# pandas count distinct values in column df['sex'].value_counts()
As you can see, we selected the column “sex” using brackets (i.e.
df['sex']), and then we just used the
value_counts() method. Note, if we want to store the counted values as a variable we can create a new variable. For example,
gender_counted = df['sex'].value_counts() would enable us to fetch the number of men in the dataset by its index (0, in this case).
As you can see, the method returns the count of all unique values in the given column in descending order, without any null values. By glancing at the above output we can, furthermore, see that there are more men than women in the dataset. In fact, the results show us that the vast majority are men.
Now, as with many Pandas methods,
value_counts() has a couple of parameters that we may find useful at times. For example, if we want the reorder the output such as that the counted values (male and female, in this case) are shown in alphabetical order we can use the
ascending parameter and set it to
# pandas count unique values ascending: df['sex'].value_counts(ascending=True)
Note, both of the examples above will drop missing values. That is, they will not be counted at all. There are cases, however, when we may want to know how many missing values there are in a column as well. In the next section, we will therefore have a look at another parameter that we can use (i.e.,
dropna). First, however, we need to add a couple of missing values to the dataset:
import numpy as np # Copying the dataframe df_na = df # Adding 10 missing values to the dataset df_na.iloc[[1, 6, 7, 8, 33, 44, 99, 103, 109, 201], 4] = np.NaN
In the code above, we used Pandas iloc method to select rows and NumPy’s nan to add the missing values to these rows that we selected. In the next section, we will count the occurrences including the 10 missing values we added, above.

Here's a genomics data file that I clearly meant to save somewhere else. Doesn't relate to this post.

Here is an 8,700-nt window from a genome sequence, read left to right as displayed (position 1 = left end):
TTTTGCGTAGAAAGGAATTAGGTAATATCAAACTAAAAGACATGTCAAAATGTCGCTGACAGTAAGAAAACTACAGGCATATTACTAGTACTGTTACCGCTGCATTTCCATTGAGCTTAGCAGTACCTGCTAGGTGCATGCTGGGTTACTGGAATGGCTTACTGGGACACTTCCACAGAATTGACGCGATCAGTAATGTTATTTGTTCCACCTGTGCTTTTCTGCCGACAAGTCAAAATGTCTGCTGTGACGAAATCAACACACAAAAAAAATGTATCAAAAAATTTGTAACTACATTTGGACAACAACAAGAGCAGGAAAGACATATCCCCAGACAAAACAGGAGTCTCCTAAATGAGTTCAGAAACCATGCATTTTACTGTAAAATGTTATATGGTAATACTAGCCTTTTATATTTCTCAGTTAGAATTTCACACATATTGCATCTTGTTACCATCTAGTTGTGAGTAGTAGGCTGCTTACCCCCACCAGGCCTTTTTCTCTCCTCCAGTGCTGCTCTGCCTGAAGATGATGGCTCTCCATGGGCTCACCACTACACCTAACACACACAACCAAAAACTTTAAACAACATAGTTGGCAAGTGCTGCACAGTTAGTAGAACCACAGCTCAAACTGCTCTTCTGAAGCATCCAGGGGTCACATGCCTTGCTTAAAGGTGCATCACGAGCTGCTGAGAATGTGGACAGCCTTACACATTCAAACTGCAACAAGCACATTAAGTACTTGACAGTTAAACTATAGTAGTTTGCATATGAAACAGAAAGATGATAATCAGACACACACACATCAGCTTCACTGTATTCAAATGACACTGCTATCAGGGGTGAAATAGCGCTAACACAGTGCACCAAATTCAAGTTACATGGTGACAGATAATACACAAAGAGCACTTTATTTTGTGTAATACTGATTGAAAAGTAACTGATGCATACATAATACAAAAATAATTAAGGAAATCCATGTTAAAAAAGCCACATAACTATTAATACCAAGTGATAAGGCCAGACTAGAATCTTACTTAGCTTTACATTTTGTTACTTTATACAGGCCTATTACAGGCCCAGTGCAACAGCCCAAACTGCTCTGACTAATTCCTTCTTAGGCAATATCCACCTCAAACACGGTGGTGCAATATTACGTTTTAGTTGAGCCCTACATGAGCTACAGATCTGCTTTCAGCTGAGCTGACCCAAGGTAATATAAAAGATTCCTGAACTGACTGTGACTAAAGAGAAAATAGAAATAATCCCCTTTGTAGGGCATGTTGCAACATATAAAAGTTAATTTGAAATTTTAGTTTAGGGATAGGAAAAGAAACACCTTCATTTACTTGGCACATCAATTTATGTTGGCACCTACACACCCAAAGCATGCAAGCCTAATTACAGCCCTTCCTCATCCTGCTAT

Pandas Count Unique Values and Missing Values in a Column
Here’s a code example to get the number of unique values as well as how many missing values there are:
# Counting occurences as well as missing values: df_na['sex'].value_counts(dropna=False)
Looking at the output we can see that there are 10 missing values (yes, yes, we already knew that!).
Getting the Relative Frequencies of the Unique Values
Now that we have counted the unique values in a column we will continue by using another parameter of the
normalize. Here’s how we get the relative frequencies of men and women in the dataset:
This may be useful if we not only want to count the occurrences but want to know e.g. what percentage of the sample that are male and female. Before moving on to the next section, let’s get some descriptive statistics of the age column by using the
Naturally, counting age as we did earlier, with the column containing gender, would not provide any useful information. Here’s the data output from the above code:
We can see that there are 5226 values of age data, a mean of 23.85, and a standard deviation of 8.32. Naturally, counting the unique values of the age column would produce a lot of headaches but, of course, it could be worse. In the next example, we will have a look at counting age and how we can bin the data. This is useful if we want to count e.g. continuous data.
Creating Bins when Counting Distinct Values
Another cool feature of the